I haven't worked on coal crushers, but other mills/chippers, where typically the reducing (mill) motor is current sensed, which resolves to the feed section command. As the mill load increases, feed reduces.
     
    Last edited: Oct 1, 2011
  8. VoodooMojo

    Active Member

    Nov 28, 2009
    503
    53
    yes, the locked rotor amperage can be many times the full loaded amperage rating of the motor.

    It is very important to safely read the voltages as close to this loaded motor as possible to verify the applied voltages at all lines are even and the unbalance does not exceed 5% of the line voltage.
    With a 380 volt motor that would be a 19 volt variance line to line.

    Any voltage unbalance will result in a significant decrease in motor output capacity.

    If the voltages are within the 5% tolerance, check to see if there is a current imbalance of over 10%. if so, a shorted winding is present.

    check to see what the current is while motor is not loaded.

    @1480 rpm expect to see approximately 40% to 50% of the Full Load Amps
    If the not loaded currents are balanced within their limits then the motor is more than likely being overloaded.
    Too much coal/shale loaded or too high of moisture content.

    If the not loaded currents are higher than the 40 or 50% then it probably has
    shorted windings and will need repairing.


    I am under the assumption that this was a functioning unit and now will not perform as it once did.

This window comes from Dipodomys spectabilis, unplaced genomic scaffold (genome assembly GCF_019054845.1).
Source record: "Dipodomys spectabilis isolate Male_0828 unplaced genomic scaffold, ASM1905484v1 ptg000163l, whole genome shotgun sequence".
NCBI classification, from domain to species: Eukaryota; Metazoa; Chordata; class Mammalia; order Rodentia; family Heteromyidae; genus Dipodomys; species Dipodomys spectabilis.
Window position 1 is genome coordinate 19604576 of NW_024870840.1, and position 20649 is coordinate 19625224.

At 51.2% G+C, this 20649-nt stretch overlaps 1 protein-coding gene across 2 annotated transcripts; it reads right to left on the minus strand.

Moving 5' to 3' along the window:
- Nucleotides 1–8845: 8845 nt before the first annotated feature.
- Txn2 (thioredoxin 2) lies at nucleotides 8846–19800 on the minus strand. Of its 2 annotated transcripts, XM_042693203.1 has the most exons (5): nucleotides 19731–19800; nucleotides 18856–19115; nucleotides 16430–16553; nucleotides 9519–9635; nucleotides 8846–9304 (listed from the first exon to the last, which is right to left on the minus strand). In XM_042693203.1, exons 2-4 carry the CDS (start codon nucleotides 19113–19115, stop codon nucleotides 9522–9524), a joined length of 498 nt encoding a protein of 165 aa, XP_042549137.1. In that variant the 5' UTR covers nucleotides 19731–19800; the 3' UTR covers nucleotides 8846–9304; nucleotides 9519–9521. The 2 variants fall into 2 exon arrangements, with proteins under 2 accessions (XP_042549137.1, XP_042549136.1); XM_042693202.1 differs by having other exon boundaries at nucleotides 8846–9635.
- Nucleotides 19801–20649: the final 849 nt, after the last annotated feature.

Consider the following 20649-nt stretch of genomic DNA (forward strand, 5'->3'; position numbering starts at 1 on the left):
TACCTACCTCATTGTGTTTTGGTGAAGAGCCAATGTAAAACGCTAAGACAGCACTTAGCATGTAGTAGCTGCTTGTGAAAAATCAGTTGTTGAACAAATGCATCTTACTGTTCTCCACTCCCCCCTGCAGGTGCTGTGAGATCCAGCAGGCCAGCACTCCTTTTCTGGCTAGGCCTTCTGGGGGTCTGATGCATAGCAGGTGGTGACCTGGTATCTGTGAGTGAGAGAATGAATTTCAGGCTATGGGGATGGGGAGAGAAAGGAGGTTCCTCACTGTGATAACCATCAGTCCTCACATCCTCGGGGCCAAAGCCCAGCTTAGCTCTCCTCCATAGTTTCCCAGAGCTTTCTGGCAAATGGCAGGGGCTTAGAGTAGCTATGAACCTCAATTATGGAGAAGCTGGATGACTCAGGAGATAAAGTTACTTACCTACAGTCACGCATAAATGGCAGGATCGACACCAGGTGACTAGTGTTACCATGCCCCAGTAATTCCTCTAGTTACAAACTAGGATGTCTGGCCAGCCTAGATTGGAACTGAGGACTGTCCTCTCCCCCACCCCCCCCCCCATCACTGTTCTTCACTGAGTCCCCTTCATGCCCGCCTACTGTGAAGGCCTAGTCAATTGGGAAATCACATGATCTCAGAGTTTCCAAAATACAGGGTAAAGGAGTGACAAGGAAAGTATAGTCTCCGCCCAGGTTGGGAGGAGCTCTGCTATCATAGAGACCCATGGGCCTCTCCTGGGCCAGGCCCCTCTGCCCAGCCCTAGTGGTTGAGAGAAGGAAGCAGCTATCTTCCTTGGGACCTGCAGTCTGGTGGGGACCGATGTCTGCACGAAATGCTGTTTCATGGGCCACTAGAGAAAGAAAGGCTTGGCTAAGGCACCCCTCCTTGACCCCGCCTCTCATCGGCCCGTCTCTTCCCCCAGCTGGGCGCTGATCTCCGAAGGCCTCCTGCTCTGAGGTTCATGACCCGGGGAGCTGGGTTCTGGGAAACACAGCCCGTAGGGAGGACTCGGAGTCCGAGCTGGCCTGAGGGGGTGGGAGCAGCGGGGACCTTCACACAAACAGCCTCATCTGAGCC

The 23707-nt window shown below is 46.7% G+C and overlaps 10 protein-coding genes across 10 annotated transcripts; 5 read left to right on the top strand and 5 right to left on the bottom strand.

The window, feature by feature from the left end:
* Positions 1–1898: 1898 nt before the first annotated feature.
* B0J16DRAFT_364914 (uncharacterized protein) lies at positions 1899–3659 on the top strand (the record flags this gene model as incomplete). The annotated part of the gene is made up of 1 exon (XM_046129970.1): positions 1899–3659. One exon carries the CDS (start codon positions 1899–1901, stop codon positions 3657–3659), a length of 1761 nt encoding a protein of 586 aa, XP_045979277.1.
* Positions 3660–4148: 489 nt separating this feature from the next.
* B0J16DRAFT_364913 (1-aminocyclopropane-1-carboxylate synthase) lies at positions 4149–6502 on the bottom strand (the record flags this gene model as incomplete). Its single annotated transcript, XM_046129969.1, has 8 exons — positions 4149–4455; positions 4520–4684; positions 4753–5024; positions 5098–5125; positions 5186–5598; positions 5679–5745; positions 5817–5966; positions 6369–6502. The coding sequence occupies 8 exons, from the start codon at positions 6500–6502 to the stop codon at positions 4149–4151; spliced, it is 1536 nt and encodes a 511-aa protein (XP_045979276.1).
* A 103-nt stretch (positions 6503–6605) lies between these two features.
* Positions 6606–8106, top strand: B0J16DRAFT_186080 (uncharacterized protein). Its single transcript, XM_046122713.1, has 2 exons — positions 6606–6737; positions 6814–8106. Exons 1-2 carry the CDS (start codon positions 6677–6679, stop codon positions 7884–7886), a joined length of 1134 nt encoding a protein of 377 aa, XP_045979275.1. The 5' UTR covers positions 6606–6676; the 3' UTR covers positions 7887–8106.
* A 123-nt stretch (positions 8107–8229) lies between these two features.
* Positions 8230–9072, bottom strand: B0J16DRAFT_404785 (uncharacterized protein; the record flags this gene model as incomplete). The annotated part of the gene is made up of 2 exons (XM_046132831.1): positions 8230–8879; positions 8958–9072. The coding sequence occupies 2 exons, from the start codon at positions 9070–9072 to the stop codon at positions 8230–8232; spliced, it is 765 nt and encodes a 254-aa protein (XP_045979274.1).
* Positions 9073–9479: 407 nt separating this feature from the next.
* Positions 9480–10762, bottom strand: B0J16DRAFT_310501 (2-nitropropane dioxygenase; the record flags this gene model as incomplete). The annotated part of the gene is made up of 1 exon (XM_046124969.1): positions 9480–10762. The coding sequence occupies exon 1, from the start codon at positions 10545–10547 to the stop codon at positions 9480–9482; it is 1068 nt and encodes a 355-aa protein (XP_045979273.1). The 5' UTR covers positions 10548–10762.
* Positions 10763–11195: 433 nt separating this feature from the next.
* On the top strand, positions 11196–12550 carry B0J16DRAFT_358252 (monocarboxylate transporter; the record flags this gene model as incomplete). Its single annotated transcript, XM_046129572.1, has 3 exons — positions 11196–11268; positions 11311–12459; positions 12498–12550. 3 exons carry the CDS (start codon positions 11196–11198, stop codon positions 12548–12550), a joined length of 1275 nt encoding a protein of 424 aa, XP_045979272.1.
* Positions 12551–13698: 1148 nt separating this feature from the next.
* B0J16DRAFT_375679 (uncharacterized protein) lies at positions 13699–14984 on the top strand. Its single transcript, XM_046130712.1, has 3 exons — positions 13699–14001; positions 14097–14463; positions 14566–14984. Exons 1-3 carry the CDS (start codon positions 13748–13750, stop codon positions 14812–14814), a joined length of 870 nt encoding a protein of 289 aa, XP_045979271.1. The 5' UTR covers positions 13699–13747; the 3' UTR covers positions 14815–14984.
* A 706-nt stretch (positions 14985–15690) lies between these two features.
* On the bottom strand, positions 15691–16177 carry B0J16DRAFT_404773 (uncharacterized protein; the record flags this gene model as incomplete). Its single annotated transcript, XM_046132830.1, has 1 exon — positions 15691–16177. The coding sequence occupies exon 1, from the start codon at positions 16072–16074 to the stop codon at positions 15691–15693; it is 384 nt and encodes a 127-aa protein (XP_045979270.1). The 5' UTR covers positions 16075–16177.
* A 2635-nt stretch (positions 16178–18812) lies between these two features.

edit:
    not to overlook the obvious, inspect to verify the driven components are mechanically sound and not adding to the load on the motor.
     
    Last edited: Oct 1, 2011
  9. EzerElectrical

    Thread Starter New Member

    Sep 30, 2011
    7
    0
    But the problem is: when the machine runs with load and then interrupted, the machine CAN NOT run again. The motor sounds to prove it tries to run, but the Rollers doesn't roll. FYI: when the machine interrupted, there are some coals--to be crushed--above Rollers. Roller 1 rolls counterclockwise, Roller 2 rolls clockwise. Roller 1 and Roller 2 connected by gearbox 250 kW. Roller 1 connected to motor 250kW by gearbox 150kW.

    - Right, the motor does not produce as much power when it is at 0 RPM.
    - Clutch is no need since motor connects to gearbox.
    - Cooling down isn't useful.
    - When we try to moved coals above Rollers, the machine can run again. But, should we do this thing for every interrupted incident?
    - Now we still install delta connection--as manufacturer's nameplate. There is a suggestion to install soft starter, but the question is: Can soft starter resolve the problem? If can, could you give me the calculation or information to prove it?
    - We just give information to vendor, and vendor designs and supplies this crusher.
    - Because this crusher machine connected to the system, so that interruption can be from any faults or crusher itself fault. If faults recovered, crusher should be automatically run again.
    - OK, we will ask vendor to submit Analysis of torque requirements.
    - The system consists of many big conveyors (of course many big motors, such as 90 kW, 110 kW). The system supplied from MCC Panel. The crusher uses MCCB 3-phase 800A.
    - OK, I will inspect the voltage and current.
     
  10. GetDeviceInfo

    Senior Member

    Jun 7, 2009
    1,571
    230
    Softstart is a voltage reduction technique, often used with high inertial loads, which I doubt you have.

    with your crusher running at load, measure your currents and compare to nameplate. Who specified the motor rating? Ask them if it can be started under full load.